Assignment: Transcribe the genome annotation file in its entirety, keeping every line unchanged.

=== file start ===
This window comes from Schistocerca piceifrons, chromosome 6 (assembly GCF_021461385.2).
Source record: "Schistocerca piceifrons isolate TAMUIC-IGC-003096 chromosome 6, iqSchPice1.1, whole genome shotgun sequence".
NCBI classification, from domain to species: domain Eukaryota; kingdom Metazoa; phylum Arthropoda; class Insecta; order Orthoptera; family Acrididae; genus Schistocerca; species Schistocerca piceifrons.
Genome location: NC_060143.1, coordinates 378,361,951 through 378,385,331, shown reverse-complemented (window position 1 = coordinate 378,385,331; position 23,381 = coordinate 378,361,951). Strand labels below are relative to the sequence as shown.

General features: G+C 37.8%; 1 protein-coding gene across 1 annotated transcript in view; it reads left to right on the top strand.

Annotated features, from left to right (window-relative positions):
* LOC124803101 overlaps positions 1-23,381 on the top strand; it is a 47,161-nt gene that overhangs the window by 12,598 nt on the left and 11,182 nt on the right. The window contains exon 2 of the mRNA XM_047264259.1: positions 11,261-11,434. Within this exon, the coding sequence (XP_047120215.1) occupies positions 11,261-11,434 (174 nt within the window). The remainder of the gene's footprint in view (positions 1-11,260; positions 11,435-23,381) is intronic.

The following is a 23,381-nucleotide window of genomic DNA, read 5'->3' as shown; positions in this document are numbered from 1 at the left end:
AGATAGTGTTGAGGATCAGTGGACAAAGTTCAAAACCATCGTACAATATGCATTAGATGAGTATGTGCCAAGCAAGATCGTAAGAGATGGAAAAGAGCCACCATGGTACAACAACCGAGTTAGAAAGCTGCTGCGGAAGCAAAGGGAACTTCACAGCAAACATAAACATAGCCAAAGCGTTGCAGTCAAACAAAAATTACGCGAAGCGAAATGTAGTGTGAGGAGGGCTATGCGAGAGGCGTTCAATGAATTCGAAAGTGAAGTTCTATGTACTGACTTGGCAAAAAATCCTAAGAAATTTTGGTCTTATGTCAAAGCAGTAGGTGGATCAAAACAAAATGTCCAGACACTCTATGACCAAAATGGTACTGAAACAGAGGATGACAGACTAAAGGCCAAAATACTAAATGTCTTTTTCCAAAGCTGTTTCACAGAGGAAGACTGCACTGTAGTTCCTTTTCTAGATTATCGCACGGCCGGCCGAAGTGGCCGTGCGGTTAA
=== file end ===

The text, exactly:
This window comes from Schistocerca piceifrons, chromosome 6 (assembly GCF_021461385.2).
Source record: "Schistocerca piceifrons isolate TAMUIC-IGC-003096 chromosome 6, iqSchPice1.1, whole genome shotgun sequence".
NCBI classification, from domain to species: domain Eukaryota; kingdom Metazoa; phylum Arthropoda; class Insecta; order Orthoptera; family Acrididae; genus Schistocerca; species Schistocerca piceifrons.
Genome location: NC_060143.1, coordinates 378,361,951 through 378,385,331, shown reverse-complemented (window position 1 = coordinate 378,385,331; position 23,381 = coordinate 378,361,951). Strand labels below are relative to the sequence as shown.

General features: G+C 37.8%; 1 protein-coding gene across 1 annotated transcript in view; it reads left to right on the top strand.

Annotated features, from left to right (window-relative positions):
* LOC124803101 overlaps positions 1-23,381 on the top strand; it is a 47,161-nt gene that overhangs the window by 12,598 nt on the left and 11,182 nt on the right. The window contains exon 2 of the mRNA XM_047264259.1: positions 11,261-11,434. Within this exon, the coding sequence (XP_047120215.1) occupies positions 11,261-11,434 (174 nt within the window). The remainder of the gene's footprint in view (positions 1-11,260; positions 11,435-23,381) is intronic.

The following is a 23,381-nucleotide window of genomic DNA, read 5'->3' as shown; positions in this document are numbered from 1 at the left end:
AGATAGTGTTGAGGATCAGTGGACAAAGTTCAAAACCATCGTACAATATGCATTAGATGAGTATGTGCCAAGCAAGATCGTAAGAGATGGAAAAGAGCCACCATGGTACAACAACCGAGTTAGAAAGCTGCTGCGGAAGCAAAGGGAACTTCACAGCAAACATAAACATAGCCAAAGCGTTGCAGTCAAACAAAAATTACGCGAAGCGAAATGTAGTGTGAGGAGGGCTATGCGAGAGGCGTTCAATGAATTCGAAAGTGAAGTTCTATGTACTGACTTGGCAAAAAATCCTAAGAAATTTTGGTCTTATGTCAAAGCAGTAGGTGGATCAAAACAAAATGTCCAGACACTCTATGACCAAAATGGTACTGAAACAGAGGATGACAGACTAAAGGCCAAAATACTAAATGTCTTTTTCCAAAGCTGTTTCACAGAGGAAGACTGCACTGTAGTTCCTTTTCTAGATTATCGCACGGCCGGCCGAAGTGGCCGTGCGGTTAA